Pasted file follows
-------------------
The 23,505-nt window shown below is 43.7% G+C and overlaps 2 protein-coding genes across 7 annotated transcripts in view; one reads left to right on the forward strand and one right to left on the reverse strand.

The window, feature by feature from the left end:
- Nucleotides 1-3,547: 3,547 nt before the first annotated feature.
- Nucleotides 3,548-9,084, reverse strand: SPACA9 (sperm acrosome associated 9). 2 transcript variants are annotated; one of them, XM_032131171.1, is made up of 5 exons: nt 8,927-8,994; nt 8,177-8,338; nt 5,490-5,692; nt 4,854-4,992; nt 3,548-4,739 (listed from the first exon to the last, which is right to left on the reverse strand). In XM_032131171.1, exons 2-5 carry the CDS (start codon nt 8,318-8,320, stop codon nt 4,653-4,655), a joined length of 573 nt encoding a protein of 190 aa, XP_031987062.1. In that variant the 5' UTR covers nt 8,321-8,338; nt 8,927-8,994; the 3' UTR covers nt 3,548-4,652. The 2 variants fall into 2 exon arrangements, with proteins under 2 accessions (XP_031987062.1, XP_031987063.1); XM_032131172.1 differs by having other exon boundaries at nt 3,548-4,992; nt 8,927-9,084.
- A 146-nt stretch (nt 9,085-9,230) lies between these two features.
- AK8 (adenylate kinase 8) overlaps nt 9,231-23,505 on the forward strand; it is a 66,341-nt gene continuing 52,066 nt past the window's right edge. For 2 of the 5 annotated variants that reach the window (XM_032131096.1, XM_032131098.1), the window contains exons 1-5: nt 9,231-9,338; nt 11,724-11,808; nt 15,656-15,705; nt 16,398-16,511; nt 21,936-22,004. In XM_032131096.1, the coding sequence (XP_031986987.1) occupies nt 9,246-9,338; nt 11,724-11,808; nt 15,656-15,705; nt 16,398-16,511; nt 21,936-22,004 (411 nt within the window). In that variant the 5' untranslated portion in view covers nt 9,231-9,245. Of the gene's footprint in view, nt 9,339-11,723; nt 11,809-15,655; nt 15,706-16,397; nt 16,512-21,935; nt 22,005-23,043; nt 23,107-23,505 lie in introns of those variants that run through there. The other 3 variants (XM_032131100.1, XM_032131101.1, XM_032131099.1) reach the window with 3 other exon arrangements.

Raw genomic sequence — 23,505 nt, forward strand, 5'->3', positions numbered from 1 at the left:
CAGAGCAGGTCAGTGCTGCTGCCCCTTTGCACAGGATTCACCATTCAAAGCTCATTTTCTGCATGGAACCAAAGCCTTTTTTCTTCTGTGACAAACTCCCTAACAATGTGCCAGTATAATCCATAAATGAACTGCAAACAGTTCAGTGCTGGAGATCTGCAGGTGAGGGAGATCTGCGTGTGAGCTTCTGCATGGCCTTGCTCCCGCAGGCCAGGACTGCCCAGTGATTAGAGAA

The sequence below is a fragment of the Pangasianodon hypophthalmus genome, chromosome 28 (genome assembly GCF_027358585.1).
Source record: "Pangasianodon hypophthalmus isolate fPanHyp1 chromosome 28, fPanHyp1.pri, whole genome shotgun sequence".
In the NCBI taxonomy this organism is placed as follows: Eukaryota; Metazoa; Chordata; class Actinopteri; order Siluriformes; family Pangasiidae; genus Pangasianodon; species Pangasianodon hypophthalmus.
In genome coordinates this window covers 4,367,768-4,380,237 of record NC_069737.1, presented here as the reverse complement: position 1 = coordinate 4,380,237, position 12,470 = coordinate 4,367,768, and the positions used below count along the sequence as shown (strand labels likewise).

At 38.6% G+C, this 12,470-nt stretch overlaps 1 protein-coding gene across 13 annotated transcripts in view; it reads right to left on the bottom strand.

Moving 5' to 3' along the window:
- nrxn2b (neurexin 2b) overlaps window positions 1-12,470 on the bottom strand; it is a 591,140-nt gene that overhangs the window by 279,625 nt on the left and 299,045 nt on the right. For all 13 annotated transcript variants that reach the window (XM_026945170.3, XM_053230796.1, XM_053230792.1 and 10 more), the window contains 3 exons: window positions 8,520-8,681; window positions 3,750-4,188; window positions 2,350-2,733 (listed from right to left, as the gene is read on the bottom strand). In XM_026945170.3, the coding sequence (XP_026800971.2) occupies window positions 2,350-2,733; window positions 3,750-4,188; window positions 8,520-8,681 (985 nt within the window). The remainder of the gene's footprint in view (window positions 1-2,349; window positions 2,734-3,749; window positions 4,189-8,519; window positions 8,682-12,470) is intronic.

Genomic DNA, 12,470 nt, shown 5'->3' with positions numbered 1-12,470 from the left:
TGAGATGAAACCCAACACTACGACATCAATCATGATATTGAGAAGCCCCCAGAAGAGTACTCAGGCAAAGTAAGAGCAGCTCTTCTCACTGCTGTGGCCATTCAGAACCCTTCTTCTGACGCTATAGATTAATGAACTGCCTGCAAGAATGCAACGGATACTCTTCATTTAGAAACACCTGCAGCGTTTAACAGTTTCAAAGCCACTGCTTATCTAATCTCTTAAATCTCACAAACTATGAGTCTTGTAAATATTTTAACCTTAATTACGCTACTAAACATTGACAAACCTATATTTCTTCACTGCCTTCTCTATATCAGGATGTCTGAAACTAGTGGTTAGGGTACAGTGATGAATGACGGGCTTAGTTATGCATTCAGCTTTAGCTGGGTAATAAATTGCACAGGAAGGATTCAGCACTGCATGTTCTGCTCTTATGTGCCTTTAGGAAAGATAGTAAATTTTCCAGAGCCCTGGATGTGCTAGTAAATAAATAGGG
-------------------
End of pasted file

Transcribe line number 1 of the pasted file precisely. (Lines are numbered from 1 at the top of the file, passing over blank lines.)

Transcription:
The 23,505-nt window shown below is 43.7% G+C and overlaps 2 protein-coding genes across 7 annotated transcripts in view; one reads left to right on the forward strand and one right to left on the reverse strand.